By Robert Rogers
The 15th of September is the Costa Rican Independence Day. From among the secular holidays, it’s probably the most popular, and it is robustly celebrated. The great thing about Costa Rica’s Independence is that it was achieved without firing a shot, and in fact, Costa Ricans did not know about it until about a month after it happened. There was no internet at that time.
The fireworks would come almost immediately after Independence in 1821, and continued through 1948. The sparks would fly for some time, bracketed by two civil wars; the first one began between San José and Alajuela on the one side, and Cartago and Heredia on the other, over whether to affiliate with México or not. The “No” had it, and the country’s capital was moved from Cartago to San José.
The last civil war was basically due to Don Pepe (José Figueres Ferrer, a Harley Davidson rider, by the way), who took offense when the then president refused to accept the vote of the people and step down. Two thousand lives later, the military was abolished; public institutions were founded, and disenfranchisement was practically eradicated after almost 1,000 pieces of legislation passed. Throw in amongst the time, a military dictatorship or two, and an execution or two, and that brings us up to the second and current Republic of Costa Rica.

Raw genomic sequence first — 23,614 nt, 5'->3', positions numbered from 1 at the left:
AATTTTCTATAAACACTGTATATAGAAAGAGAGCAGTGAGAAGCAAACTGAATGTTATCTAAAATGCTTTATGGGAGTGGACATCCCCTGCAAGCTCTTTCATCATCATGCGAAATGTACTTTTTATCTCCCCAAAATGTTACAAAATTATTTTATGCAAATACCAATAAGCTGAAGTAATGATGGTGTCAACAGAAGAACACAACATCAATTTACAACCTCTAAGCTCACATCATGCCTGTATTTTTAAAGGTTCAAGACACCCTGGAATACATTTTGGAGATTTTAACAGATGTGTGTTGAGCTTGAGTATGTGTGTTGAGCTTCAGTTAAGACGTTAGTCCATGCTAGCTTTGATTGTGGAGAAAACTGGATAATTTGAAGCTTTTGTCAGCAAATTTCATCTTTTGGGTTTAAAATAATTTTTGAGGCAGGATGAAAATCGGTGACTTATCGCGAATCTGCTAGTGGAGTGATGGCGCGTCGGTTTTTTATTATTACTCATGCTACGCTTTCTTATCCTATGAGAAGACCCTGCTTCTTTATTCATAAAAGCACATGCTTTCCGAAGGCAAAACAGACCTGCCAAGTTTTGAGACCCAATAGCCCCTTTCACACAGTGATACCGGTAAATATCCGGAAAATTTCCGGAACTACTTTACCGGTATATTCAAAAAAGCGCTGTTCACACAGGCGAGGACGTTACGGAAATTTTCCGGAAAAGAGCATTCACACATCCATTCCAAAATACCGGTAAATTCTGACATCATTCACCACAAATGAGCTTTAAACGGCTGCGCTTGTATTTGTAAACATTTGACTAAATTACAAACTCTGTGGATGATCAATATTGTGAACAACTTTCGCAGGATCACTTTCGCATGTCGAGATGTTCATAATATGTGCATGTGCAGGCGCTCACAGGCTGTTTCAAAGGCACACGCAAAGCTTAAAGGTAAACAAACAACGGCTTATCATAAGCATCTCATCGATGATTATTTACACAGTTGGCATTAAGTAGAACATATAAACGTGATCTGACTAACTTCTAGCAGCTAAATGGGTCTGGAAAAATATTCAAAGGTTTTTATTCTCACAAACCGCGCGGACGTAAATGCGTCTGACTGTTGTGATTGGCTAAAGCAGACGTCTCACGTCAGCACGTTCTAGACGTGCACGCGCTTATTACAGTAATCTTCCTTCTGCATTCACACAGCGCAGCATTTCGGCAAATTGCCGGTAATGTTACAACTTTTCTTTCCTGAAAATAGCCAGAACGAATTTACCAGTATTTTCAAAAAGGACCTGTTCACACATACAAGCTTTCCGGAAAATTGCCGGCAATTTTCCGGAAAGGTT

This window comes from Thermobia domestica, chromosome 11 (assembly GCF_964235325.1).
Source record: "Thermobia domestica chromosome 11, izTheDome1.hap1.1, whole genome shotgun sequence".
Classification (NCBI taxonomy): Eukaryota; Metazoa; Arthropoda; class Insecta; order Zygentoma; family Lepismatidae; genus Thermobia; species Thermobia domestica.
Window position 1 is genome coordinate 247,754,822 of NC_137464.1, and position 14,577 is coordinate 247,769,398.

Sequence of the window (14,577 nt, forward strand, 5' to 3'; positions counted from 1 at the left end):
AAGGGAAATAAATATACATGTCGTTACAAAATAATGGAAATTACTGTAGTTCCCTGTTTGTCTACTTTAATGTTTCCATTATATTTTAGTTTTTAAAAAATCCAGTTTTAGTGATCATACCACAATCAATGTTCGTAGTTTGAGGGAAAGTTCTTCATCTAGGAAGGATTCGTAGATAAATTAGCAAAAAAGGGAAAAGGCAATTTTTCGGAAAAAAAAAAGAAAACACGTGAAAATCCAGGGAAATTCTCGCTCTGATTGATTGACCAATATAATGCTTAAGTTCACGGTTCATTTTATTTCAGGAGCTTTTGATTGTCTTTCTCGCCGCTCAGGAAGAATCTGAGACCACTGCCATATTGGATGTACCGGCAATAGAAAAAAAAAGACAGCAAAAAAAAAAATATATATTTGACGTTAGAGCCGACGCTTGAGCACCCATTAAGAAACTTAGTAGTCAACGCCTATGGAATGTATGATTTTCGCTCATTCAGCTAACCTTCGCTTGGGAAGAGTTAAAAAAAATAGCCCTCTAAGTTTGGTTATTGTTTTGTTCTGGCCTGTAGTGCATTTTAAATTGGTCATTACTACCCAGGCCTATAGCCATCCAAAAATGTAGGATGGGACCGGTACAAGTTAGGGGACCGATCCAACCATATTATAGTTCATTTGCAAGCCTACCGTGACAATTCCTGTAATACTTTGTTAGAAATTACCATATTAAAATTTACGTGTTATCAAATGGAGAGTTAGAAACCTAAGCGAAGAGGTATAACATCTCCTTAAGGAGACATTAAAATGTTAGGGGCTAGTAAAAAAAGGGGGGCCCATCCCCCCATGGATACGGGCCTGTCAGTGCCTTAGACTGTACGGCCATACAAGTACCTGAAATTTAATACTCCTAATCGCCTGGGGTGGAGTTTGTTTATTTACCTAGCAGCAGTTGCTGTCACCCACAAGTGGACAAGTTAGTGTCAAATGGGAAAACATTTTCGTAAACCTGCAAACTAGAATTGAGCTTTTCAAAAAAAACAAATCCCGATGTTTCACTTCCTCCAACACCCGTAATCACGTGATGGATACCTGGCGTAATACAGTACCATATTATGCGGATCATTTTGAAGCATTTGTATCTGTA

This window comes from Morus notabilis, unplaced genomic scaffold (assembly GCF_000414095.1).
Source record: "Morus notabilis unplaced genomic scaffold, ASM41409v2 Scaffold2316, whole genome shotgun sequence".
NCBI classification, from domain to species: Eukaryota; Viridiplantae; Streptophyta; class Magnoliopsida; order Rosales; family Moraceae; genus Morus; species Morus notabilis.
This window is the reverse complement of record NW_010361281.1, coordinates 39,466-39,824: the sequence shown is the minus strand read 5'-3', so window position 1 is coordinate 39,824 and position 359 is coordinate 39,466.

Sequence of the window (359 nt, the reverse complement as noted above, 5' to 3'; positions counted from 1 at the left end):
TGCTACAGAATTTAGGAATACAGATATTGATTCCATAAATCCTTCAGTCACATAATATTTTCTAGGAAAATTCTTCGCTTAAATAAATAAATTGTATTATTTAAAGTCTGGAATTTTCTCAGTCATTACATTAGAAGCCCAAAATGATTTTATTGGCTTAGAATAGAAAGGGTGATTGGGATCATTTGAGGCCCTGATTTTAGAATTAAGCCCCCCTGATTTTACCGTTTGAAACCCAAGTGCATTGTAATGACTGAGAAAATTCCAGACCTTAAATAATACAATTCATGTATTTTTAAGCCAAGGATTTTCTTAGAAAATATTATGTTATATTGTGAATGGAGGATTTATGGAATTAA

A country’s Independence Day is a time for celebration. There will be plenty of roast pig and lots of drinking, and sparks will fly again, this time in the form of entertaining displays of craftsmanship at the public fireworks’ event. These fireworks are as dangerous now as they were back in the old days, and should not be handled by non-professionals.
Children are burned with the harmless looking sparklers, and thumbs get practically if not totally blown off with cherry bombs. Let’s celebrate this wonderful country, but let’s do it safely.